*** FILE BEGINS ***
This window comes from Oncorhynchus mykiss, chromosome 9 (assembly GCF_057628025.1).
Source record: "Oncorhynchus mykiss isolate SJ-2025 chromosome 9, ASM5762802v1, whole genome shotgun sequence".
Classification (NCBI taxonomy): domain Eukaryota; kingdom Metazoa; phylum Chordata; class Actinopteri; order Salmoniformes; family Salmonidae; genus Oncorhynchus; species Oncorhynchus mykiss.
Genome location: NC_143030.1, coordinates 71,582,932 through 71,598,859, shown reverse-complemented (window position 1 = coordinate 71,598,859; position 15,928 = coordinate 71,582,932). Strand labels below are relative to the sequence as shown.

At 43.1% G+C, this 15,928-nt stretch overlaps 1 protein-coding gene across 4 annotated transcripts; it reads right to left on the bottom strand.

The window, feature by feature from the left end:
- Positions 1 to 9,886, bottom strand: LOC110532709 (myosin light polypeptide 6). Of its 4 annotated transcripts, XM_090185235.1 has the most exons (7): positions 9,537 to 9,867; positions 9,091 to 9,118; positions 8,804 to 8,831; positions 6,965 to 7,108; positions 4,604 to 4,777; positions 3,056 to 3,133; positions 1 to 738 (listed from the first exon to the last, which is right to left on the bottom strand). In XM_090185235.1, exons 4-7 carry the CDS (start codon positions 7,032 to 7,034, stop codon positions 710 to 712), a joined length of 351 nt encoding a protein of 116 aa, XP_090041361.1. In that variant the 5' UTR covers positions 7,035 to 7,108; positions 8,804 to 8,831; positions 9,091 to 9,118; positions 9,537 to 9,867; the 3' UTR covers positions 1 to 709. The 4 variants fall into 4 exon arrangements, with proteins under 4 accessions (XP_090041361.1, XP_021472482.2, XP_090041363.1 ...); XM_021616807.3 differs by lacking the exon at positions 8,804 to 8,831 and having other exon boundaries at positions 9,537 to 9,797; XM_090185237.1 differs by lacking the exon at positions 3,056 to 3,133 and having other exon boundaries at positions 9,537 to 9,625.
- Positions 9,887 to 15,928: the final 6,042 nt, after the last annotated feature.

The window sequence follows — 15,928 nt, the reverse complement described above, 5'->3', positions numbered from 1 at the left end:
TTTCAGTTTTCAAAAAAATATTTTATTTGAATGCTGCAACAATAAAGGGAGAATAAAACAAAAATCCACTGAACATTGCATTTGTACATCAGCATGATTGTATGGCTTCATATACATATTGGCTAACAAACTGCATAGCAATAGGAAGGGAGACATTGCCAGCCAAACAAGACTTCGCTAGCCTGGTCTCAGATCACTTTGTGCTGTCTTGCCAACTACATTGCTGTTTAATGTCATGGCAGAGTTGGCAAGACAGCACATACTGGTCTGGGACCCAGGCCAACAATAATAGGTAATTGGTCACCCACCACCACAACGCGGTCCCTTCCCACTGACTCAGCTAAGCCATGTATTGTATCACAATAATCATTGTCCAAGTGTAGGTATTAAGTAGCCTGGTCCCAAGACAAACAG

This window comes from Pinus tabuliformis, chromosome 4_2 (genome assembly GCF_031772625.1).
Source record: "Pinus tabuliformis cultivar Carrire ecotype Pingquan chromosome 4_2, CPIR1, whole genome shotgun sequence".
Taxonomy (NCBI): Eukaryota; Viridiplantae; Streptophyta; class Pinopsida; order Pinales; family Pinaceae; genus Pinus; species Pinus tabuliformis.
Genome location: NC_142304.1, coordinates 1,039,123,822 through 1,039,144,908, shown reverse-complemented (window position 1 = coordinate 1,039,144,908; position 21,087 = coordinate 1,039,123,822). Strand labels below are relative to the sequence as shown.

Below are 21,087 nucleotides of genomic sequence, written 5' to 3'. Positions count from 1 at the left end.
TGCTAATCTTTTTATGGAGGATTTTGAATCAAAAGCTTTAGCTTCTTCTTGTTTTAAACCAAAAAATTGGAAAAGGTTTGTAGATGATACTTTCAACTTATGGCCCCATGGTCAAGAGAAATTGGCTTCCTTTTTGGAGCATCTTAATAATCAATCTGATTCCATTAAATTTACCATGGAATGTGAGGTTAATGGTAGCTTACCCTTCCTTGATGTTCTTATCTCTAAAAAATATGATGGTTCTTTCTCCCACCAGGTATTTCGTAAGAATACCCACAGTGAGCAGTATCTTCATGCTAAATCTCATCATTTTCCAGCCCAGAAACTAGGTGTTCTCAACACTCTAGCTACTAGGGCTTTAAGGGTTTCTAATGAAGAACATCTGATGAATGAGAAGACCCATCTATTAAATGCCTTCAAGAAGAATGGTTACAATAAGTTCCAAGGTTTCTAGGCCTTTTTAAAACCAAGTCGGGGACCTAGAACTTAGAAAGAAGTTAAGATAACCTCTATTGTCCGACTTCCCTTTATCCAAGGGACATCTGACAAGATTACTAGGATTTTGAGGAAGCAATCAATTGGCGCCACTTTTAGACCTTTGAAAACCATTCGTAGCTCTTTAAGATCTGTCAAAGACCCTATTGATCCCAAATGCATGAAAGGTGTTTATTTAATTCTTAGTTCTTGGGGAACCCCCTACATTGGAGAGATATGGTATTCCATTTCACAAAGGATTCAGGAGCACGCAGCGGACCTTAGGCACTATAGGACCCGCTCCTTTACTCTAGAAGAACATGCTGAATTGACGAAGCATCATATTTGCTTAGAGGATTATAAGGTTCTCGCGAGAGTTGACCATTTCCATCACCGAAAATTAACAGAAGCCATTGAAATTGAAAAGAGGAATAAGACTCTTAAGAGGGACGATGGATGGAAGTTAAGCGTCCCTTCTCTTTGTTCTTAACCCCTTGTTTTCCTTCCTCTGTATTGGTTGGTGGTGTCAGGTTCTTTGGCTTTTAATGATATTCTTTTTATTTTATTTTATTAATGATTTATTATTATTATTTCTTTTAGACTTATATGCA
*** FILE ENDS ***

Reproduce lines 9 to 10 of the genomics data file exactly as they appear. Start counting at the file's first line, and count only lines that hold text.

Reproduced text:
The window sequence follows — 15,928 nt, the reverse complement described above, 5'->3', positions numbered from 1 at the left end:
TTTCAGTTTTCAAAAAAATATTTTATTTGAATGCTGCAACAATAAAGGGAGAATAAAACAAAAATCCACTGAACATTGCATTTGTACATCAGCATGATTGTATGGCTTCATATACATATTGGCTAACAAACTGCATAGCAATAGGAAGGGAGACATTGCCAGCCAAACAAGACTTCGCTAGCCTGGTCTCAGATCACTTTGTGCTGTCTTGCCAACTACATTGCTGTTTAATGTCATGGCAGAGTTGGCAAGACAGCACATACTGGTCTGGGACCCAGGCCAACAATAATAGGTAATTGGTCACCCACCACCACAACGCGGTCCCTTCCCACTGACTCAGCTAAGCCATGTATTGTATCACAATAATCATTGTCCAAGTGTAGGTATTAAGTAGCCTGGTCCCAAGACAAACAG